Millions of Texas residents remain without power amid historic winter weather



Millions of Texas residents in the energy capital of the U.S. remained shivering with no assurances that their electricity and heat — out for 36 hours or longer in many homes — would return soon or stay on once it finally does. For access to live and exclusive video from CNBC subscribe to CNBC PRO:

Millions in Texas shivered through power outages for a third day Wednesday as the deadly storm that brought snow and ice to the region wreaked havoc to the state’s energy infrastructure.

An estimated 3 million barrels per day of oil production remained offline. Power production from natural gas, coal, renewables and other sources has been impacted as consumers turn up their thermostats amid the frigid temperatures.

“A significant amount of capacity remains offline,” noted Morris Greenberg, senior manager at S&P Global Platts Analytics.

West Texas Intermediate crude futures prices rose as much as 2% to trade at $61.25 per barrel, the U.S. benchmark’s highest level in more than a year. During mid-morning trading the contract eased off that level, trading at $60.26. International benchmark Brent crude traded slightly higher at $63.66 per barrel. Gasoline futures were up 0.7%, bringing the gain since Friday to more than 8%. Natural gas edged higher, after jumping more than 7% on Tuesday. Since Friday it’s up more than 9%.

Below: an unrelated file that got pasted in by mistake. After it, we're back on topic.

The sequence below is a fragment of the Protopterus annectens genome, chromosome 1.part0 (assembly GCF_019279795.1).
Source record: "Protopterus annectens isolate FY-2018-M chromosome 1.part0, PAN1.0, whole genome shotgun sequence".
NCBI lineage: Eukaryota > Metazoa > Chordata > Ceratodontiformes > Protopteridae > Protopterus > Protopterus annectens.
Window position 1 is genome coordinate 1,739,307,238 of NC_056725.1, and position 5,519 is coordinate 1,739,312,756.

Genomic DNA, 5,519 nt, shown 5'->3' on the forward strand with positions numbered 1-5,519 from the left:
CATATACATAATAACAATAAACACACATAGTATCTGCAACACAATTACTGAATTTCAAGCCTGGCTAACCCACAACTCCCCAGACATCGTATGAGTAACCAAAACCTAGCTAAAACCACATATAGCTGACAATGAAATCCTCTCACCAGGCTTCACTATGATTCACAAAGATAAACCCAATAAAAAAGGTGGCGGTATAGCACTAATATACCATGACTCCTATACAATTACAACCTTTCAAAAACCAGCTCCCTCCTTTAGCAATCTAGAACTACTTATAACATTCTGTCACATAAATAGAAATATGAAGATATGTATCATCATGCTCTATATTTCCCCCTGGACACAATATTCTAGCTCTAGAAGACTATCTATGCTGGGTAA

With “oil wells and refineries offline, we could be facing a significant shortfall for a number of days, further tightening supply at a time when it has already been restricted and demand is expected to return,” wrote Craig Erlam senior market analyst at Oanda.

Wholesale power prices in Texas have surged as contractual obligations forced companies to buy at any price. And some of the heightened cost could end up on Texas consumers’ utility bills. Companies such as Griddy — which gives consumers access to wholesale electricity prices — have outlined ways for its users to switch power providers in an effort to shield them from volatile price swings.

“Real-time power prices in Texas hit the $9,000/[megawatt hour] mark multiple times across the state, with day-ahead on-peak prices averaging more than $7,000/MWh in all four zones in the Electric Reliability Council of Texas region,” Citi analysts wrote in a note. The normal price would be around $70/MWh.

The unusually harsh winter storms left more than 3 million in Texas without power, along with nearly 100,000 in Kentucky and more than 70,000 in West Virginia, according to PowerOutage.us.

The outages raised questions about the stability of the electric grid, pushing some members of Congress to call for hearings on why the system failed.

“Ultimately, those responsible for the operation and management of our energy grid will have to answer for the glaring collapse of our energy infrastructure and inadequate communication to the public,” Rep. Van Taylor, R-Texas, said in a statement.

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